I get asked a lot from people who do landscaping on the side when they should quit their jobs and go full time into landscaping. First, you will never really be ready, so remember that. Otherwise there are many things to consider, way too many for me to cover in just one column. But I could shed a little light on the subject with a story about how my company was started.

My dad was a part-time landscaper all of his life until one day he went to work at his “real” job and they told him his position was being moved to Chicago. He could keep his job if he wanted to go to Chicago or he would have no job. He opted to stay in Cleveland and do what he always wanted to do: start a landscape business. You see, my dad wasn’t really ready to start his business until he was forced to at the age of 49.

My father was definitely a landscape technician; he didn’t want anything to do with paperwork, phone calls, organizing, planning, budgeting or even collecting money. I actually remember customers coming up to me when we first started and being upset because they never received a bill from us. My dad wanted to be a landscaper; he didn’t want to deal with all of that other “stuff.” He wanted to cut grass, plant trees, design beds and trim shrubs.

I started working for my dad almost from the start. After a few years, I was getting sick of everyone complaining about not receiving their bills or getting their phone calls returned, as well as other administrative issues. I wasn’t really planning on being a landscaper anyway, I was just going to help out for a while until the whole rock star thing panned out, then I would travel the world melting people’s faces off with my awesome guitar playing. Of course, that didn’t work out. But I also had another passion: business. I always thought it would be cool to run a company and be an entrepreneur.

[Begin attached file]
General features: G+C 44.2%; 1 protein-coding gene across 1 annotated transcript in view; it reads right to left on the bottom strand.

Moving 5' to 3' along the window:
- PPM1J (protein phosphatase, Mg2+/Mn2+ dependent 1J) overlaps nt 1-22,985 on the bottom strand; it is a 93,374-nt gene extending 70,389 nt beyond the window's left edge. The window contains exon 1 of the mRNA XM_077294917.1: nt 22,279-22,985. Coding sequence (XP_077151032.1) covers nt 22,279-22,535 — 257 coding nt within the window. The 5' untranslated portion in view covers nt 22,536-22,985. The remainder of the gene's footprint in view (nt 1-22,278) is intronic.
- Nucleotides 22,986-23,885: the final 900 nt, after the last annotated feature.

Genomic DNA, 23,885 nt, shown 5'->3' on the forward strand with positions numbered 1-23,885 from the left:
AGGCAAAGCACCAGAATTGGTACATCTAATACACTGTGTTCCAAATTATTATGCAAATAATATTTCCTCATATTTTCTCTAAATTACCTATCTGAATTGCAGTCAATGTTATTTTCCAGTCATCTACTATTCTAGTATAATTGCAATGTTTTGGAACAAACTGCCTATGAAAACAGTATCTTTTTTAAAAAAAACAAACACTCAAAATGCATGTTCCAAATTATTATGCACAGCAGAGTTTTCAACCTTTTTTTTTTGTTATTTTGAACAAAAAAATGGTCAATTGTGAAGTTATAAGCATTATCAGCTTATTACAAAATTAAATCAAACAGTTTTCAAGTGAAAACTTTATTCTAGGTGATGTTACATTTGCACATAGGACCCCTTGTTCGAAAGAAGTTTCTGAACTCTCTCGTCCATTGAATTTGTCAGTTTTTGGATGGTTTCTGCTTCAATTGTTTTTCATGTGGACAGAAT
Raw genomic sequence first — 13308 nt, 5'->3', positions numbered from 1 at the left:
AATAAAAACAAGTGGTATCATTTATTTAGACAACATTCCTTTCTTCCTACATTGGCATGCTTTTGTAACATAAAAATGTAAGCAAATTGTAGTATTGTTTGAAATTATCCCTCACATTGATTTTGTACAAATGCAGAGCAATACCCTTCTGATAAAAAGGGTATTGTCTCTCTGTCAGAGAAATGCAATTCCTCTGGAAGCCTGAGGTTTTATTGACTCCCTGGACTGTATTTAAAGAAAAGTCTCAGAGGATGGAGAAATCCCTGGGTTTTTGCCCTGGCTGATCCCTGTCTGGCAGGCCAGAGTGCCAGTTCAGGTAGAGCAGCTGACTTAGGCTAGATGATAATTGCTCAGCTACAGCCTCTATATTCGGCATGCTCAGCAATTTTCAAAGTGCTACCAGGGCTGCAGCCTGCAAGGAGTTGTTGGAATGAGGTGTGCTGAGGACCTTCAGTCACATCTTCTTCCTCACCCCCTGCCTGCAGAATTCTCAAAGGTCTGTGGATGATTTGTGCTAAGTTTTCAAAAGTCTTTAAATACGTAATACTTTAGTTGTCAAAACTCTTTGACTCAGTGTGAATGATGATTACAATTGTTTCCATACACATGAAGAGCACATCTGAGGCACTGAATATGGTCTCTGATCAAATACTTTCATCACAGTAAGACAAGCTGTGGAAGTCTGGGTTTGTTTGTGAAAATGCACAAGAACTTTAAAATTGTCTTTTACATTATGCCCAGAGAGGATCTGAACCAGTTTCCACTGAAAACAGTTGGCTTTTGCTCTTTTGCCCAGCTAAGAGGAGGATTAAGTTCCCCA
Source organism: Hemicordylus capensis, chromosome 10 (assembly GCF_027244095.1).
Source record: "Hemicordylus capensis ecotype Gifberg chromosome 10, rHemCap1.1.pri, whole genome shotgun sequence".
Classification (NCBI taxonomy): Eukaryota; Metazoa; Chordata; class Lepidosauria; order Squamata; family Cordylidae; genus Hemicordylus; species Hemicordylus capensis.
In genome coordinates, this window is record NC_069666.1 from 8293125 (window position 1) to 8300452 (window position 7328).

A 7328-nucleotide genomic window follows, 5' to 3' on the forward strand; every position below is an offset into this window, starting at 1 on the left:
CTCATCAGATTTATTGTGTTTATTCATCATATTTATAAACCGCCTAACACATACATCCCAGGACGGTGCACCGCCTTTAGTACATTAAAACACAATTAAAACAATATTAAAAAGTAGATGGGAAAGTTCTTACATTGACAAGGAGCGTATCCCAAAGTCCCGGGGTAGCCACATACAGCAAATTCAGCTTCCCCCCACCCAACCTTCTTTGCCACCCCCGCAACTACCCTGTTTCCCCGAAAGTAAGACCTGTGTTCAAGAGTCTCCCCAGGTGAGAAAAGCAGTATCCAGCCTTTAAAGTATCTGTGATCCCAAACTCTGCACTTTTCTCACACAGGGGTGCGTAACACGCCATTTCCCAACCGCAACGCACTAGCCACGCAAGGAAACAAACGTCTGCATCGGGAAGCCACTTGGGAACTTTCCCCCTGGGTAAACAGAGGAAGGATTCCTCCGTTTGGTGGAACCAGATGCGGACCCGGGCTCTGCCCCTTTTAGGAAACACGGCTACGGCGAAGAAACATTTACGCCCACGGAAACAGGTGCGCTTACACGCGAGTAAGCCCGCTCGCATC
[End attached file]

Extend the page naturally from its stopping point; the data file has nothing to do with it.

One day I went to my dad and told him I wanted to get out of the field and take care of the business end of the company. I would start with one day a week and do all the billing, pay the vendors, set up our accounting software and answer phone calls from customers. I would also set up a budget, organizational chart and work on the company image, logo and website. Someone just had to take over the “business” or there would be no more business.

The bottom line here is that you have to be ready to be both a business person and a landscaper at the same time. Luckily for me and my dad we had each other, but most people have to do it all themselves when they start out. So, among other things you have to be willing to wear a lot of hats and they won’t all say “landscaper.” Now, are you ready?